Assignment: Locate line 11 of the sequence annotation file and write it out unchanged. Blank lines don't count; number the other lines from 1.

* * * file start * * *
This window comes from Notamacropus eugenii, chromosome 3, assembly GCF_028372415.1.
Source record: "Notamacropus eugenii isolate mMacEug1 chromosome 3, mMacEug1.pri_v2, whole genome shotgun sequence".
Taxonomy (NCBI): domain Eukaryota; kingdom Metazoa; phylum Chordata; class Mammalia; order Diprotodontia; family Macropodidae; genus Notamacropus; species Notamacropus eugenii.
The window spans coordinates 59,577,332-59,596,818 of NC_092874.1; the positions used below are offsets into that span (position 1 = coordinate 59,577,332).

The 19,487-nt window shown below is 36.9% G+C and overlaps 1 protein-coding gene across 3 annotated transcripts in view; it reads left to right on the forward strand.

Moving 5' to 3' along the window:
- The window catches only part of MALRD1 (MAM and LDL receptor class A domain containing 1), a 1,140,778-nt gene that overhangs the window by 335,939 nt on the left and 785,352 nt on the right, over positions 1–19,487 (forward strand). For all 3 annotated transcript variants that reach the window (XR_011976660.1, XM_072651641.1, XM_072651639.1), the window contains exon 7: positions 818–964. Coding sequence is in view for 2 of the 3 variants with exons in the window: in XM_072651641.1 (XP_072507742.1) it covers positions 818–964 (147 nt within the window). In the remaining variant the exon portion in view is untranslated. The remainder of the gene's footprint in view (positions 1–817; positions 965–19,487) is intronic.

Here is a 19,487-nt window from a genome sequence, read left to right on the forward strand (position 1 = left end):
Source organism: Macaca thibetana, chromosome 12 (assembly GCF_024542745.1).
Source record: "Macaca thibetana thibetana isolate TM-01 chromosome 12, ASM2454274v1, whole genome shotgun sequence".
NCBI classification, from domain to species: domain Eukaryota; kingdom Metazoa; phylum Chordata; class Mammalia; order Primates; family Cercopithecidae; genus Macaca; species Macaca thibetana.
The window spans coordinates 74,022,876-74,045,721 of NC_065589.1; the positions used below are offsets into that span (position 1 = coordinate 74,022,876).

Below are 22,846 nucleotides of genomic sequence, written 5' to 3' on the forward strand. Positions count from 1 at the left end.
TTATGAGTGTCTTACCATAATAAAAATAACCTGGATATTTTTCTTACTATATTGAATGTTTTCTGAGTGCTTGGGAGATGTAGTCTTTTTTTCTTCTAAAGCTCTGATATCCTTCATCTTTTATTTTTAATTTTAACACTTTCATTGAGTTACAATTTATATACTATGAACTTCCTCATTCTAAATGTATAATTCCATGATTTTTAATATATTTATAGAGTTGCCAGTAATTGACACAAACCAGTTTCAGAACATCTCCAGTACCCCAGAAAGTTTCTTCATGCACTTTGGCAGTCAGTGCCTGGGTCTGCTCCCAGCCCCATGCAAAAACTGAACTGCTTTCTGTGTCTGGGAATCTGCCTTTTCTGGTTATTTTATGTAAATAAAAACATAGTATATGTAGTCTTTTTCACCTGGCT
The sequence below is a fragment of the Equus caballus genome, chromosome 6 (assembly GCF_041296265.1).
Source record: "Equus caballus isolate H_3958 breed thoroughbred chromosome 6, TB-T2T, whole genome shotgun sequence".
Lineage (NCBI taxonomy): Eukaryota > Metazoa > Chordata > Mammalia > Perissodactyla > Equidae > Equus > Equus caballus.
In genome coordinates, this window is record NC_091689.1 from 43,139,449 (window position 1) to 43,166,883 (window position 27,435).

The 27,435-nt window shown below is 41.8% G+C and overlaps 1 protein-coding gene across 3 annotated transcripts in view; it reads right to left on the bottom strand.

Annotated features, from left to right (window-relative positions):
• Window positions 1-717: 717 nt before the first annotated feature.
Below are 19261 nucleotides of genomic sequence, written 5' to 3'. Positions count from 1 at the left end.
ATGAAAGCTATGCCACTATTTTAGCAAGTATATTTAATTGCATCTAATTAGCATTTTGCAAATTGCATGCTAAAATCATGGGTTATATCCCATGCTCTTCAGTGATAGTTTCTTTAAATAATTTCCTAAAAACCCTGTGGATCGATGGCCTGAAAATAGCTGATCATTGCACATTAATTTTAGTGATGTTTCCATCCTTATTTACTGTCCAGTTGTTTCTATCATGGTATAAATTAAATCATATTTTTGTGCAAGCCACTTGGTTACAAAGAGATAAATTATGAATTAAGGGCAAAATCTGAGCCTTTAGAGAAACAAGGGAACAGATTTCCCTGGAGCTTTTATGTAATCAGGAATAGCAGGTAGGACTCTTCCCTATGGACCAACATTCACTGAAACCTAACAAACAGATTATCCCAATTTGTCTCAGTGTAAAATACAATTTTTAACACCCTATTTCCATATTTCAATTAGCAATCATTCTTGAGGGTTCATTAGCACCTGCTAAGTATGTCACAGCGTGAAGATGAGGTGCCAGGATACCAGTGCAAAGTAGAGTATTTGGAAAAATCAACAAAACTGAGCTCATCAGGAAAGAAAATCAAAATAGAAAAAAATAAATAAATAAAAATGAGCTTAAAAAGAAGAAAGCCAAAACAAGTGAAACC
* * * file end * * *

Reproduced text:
NCBI classification, from domain to species: domain Eukaryota; kingdom Metazoa; phylum Chordata; class Mammalia; order Primates; family Cercopithecidae; genus Macaca; species Macaca thibetana.